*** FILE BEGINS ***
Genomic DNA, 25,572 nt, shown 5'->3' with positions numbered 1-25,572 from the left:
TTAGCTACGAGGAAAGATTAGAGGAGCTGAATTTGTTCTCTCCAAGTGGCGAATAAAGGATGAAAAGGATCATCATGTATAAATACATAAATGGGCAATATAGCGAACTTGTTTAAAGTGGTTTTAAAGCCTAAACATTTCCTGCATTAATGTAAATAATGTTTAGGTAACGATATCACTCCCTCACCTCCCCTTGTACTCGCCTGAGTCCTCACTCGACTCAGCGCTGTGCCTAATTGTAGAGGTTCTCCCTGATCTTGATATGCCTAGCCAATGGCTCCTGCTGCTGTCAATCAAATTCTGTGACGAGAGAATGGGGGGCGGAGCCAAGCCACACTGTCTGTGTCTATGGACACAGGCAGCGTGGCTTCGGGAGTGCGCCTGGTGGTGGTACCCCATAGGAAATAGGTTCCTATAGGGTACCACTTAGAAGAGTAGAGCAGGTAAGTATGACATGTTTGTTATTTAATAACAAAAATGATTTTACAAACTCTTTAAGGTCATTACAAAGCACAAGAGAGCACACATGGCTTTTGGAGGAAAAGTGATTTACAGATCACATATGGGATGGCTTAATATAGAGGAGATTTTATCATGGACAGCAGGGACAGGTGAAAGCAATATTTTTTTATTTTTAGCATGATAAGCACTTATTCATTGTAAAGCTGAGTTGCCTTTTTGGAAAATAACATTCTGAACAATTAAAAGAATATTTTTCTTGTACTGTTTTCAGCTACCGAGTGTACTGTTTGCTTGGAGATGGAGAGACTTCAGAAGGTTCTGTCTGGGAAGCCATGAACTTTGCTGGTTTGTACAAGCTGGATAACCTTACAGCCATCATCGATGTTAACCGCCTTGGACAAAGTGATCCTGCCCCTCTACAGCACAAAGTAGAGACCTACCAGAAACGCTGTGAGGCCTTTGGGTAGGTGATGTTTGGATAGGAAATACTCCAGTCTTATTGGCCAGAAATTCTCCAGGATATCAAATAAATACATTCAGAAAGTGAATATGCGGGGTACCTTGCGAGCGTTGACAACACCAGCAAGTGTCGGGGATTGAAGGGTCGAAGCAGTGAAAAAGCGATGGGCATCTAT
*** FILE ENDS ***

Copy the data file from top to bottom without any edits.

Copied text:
Genomic DNA, 25,572 nt, shown 5'->3' with positions numbered 1-25,572 from the left:
TTAGCTACGAGGAAAGATTAGAGGAGCTGAATTTGTTCTCTCCAAGTGGCGAATAAAGGATGAAAAGGATCATCATGTATAAATACATAAATGGGCAATATAGCGAACTTGTTTAAAGTGGTTTTAAAGCCTAAACATTTCCTGCATTAATGTAAATAATGTTTAGGTAACGATATCACTCCCTCACCTCCCCTTGTACTCGCCTGAGTCCTCACTCGACTCAGCGCTGTGCCTAATTGTAGAGGTTCTCCCTGATCTTGATATGCCTAGCCAATGGCTCCTGCTGCTGTCAATCAAATTCTGTGACGAGAGAATGGGGGGCGGAGCCAAGCCACACTGTCTGTGTCTATGGACACAGGCAGCGTGGCTTCGGGAGTGCGCCTGGTGGTGGTACCCCATAGGAAATAGGTTCCTATAGGGTACCACTTAGAAGAGTAGAGCAGGTAAGTATGACATGTTTGTTATTTAATAACAAAAATGATTTTACAAACTCTTTAAGGTCATTACAAAGCACAAGAGAGCACACATGGCTTTTGGAGGAAAAGTGATTTACAGATCACATATGGGATGGCTTAATATAGAGGAGATTTTATCATGGACAGCAGGGACAGGTGAAAGCAATATTTTTTTATTTTTAGCATGATAAGCACTTATTCATTGTAAAGCTGAGTTGCCTTTTTGGAAAATAACATTCTGAACAATTAAAAGAATATTTTTCTTGTACTGTTTTCAGCTACCGAGTGTACTGTTTGCTTGGAGATGGAGAGACTTCAGAAGGTTCTGTCTGGGAAGCCATGAACTTTGCTGGTTTGTACAAGCTGGATAACCTTACAGCCATCATCGATGTTAACCGCCTTGGACAAAGTGATCCTGCCCCTCTACAGCACAAAGTAGAGACCTACCAGAAACGCTGTGAGGCCTTTGGGTAGGTGATGTTTGGATAGGAAATACTCCAGTCTTATTGGCCAGAAATTCTCCAGGATATCAAATAAATACATTCAGAAAGTGAATATGCGGGGTACCTTGCGAGCGTTGACAACACCAGCAAGTGTCGGGGATTGAAGGGTCGAAGCAGTGAAAAAGCGATGGGCATCTAT